Triss and Pen are sisters that have never really got on. After Sebastian, their older brother, went off to fight in WWI Triss was pampered and cosseted to the point where she thinks of herself as an invalid. This is the impression of Triss that everybody has come to accept, but not Pen. She is treated horribly by Triss and rebels by running away on a regular basis. Whilst on holiday Triss falls into the Grimmer, a lake or river near their holiday home, and it's from this point that things take an unsettling turn. Triss knows something isn't quite right but because she's been ill for half of her life she thinks it's yet another illness taking hold of her. Except. This illness has made Pen terrified to be near her, has left dead leaves and other bits and bobs in a trail behind her, and given her a hunger that nothing seems to satisfy. Nothing that is, until she eats a doll and the hole in her stomach seems to be temporarily filled.

On their return home, things continue to be strange and weird. Triss is starting to realise that she's not quite the old Triss, her parents are talking about a strange man that they seem to be scared of, letters from someone are arriving - inside a locked drawer, but strangest of all is that Pen is nearly kidnapped by a movie screen in an old theater and we're introduced to The Architect. From now on it's a race against time for Triss, or Not-Triss as she's calling herself now, to save herself, mend her relationship with Pen, and find out just what is going on in the darker corners of Ellchester. This is where the fantastical comes in, fairies but not as we know them. They're the Besiders, living alongside humans in places where once that wasn't possible. Church bells once drove the Besiders away but thanks to the aftermath of the Great War they're no longer as effective, people simply don't believe as much after their huge losses, and they're coming back in droves. In part, this is thanks to Mr. Crescent, the girls' father, who has made a deal with the Architect. In return for something to do with Sebastian and keeping his memory alive, Mr. Crescent has to design his new buildings a certain way including a pyramid currently being constructed at the new railway station.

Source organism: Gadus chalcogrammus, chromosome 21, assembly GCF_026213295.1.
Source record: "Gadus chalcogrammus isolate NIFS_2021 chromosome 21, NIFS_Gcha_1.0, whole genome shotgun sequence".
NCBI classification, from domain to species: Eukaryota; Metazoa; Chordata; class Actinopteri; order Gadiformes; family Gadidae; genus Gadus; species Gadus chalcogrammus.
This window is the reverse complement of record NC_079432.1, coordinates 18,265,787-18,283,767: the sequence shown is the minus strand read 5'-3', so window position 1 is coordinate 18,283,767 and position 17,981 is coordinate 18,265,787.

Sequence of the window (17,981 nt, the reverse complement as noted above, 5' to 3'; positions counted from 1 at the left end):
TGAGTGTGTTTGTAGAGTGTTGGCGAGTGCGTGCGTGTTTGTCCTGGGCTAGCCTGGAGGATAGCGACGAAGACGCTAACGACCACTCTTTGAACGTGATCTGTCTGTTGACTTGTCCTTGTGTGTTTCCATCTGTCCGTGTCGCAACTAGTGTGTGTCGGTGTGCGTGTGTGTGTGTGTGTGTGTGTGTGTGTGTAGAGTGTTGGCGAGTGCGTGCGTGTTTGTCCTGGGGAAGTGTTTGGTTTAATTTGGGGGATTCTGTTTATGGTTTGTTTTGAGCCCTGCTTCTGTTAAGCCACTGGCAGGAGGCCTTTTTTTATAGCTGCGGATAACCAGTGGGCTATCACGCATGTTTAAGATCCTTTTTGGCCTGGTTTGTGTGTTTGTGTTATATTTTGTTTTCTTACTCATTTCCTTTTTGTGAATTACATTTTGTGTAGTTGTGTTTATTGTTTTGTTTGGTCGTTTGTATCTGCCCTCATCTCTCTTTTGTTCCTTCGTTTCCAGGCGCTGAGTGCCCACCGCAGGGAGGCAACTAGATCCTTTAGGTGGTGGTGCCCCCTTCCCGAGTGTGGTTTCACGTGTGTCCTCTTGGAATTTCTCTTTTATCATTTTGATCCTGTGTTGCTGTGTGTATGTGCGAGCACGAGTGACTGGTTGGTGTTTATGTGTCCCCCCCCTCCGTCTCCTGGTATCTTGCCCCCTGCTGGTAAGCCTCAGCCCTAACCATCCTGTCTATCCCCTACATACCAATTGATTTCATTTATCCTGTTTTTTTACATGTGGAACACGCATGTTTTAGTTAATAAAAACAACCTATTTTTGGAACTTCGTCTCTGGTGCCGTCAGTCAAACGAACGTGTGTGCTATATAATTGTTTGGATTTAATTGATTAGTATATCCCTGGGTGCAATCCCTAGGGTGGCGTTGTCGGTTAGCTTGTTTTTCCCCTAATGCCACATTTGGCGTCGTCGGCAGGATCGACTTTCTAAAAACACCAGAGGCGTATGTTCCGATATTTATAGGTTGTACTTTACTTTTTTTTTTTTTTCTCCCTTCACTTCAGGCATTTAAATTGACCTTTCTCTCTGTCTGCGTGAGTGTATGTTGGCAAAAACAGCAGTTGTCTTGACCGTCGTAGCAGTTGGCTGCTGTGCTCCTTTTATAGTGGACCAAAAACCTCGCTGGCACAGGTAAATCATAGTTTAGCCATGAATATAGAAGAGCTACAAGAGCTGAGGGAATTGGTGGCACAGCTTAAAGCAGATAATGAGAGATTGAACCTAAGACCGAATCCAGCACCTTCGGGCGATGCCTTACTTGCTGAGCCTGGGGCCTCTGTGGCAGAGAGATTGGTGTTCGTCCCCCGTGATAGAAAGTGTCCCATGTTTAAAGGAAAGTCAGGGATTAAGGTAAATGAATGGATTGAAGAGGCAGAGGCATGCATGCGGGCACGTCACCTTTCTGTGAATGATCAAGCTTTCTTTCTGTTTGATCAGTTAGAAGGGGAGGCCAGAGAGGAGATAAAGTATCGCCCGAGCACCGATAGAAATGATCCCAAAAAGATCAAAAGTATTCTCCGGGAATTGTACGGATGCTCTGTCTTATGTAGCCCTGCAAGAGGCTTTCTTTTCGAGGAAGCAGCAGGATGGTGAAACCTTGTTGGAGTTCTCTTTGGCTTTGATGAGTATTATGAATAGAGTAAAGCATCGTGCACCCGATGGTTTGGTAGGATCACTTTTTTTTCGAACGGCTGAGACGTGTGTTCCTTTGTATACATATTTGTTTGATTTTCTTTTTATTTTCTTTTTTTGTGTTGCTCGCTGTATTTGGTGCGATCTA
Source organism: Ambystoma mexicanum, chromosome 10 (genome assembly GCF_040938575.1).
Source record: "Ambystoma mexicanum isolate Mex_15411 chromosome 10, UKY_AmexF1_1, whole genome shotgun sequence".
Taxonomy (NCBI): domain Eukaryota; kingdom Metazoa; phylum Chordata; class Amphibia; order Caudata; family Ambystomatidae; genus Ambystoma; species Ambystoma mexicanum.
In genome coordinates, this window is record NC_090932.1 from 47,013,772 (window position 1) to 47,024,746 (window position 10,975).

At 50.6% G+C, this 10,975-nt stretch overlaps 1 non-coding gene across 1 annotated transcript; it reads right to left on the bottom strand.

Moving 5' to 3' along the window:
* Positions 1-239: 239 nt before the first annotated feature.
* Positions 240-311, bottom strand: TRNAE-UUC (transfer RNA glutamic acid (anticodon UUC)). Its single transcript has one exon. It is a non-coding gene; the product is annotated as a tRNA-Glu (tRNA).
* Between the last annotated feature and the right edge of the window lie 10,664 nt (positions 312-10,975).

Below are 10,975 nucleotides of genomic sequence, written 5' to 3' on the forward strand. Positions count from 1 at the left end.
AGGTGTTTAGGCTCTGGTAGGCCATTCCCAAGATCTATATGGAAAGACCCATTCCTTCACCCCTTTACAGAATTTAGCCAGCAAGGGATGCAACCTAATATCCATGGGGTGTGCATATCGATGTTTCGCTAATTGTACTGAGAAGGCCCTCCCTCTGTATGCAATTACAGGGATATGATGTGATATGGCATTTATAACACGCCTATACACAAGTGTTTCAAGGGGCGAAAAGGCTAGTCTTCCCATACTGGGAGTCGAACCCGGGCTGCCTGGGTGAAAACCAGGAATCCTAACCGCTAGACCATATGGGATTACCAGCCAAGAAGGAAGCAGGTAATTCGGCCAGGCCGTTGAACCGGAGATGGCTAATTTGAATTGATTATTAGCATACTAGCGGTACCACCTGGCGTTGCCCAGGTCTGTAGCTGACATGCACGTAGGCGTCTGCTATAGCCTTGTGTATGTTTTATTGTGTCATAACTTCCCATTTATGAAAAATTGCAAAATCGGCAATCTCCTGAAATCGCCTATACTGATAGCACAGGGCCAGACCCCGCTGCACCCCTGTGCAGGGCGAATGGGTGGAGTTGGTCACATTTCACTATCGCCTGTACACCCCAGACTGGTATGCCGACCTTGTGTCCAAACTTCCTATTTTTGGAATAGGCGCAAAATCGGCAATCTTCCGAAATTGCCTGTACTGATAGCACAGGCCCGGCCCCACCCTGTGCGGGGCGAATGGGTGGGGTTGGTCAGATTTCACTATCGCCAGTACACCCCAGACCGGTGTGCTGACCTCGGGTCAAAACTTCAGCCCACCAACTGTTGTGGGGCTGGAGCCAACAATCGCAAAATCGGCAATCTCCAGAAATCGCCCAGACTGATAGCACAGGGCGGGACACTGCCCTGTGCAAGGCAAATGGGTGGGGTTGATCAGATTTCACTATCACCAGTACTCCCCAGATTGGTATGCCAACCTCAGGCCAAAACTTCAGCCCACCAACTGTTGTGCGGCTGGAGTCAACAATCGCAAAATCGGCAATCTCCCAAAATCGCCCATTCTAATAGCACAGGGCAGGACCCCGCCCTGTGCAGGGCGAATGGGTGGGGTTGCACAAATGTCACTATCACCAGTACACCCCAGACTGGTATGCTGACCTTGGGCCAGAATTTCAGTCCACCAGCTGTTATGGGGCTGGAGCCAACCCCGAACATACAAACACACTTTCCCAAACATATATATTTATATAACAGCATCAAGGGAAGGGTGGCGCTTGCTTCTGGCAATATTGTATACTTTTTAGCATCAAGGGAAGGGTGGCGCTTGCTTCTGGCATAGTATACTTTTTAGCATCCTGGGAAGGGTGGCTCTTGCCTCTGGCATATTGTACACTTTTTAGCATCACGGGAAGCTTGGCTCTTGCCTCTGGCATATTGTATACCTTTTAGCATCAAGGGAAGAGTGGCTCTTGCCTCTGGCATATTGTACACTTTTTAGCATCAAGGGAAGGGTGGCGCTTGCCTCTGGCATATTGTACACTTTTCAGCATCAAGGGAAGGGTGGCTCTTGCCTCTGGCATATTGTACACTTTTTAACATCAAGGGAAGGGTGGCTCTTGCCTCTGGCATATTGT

Apart from Triss, Pen and their parents, and the Architect, there are two more characters of note in Cuckoo Song. One is Mr. Grace the tailor, whom we meet after a pair of metal scissors displayed above his shop door fall and nearly hit Triss. The tailor befriends Triss and says nothing of her huge appetite after she consumes plate after plate of cake whilst being fitted for a new dress. Mr. Grace is not as innocent as he appears to be and in fact leads to some of the pivotal points in Cuckoo Song, no pun intended after the above scissor incident. 

The other is Violet Parish, Sebastian's former fiancée, who is no longer part of the Crescent family's life. Dismissed from their thoughts as someone who wasn't worthy of Sebastian, Violet has her own 'otherness' to deal with but of course, Triss and Pen don't know this until Violet becomes the one person they can rely on to keep them both alive and discover that she's not the heartless, cold creature their mother likes to say she is. I think Violet was quite possibly my favorite character, fiercely independent, not just out of necessity but because she wants more from her life as a woman in the 1920's, she has a motorcycle and sidecar, spends her nights dancing to jazz and is constantly on the move. Violet doesn't know it but she might be the one person who can help Not-Triss to save the Crescent family and save herself from her grief.

Cuckoo Song is a fantastical/supernatural/historical/mystery novel about the aftermath of war, grief and the hold it can have over you with changelings, a wonderful new take on fairies in the Besiders, weirdness, the bond between sisters and a young girl's struggle to fight against monsters, even though that's the way some people view her. I have nothing else to say except read it as Frances Hardinge might be your new favorite author...

Cuckoo Song - Frances Hardinge
ISBN - 9780330519731
Publisher - Pan Macmillan
Release date - May 8th, 2014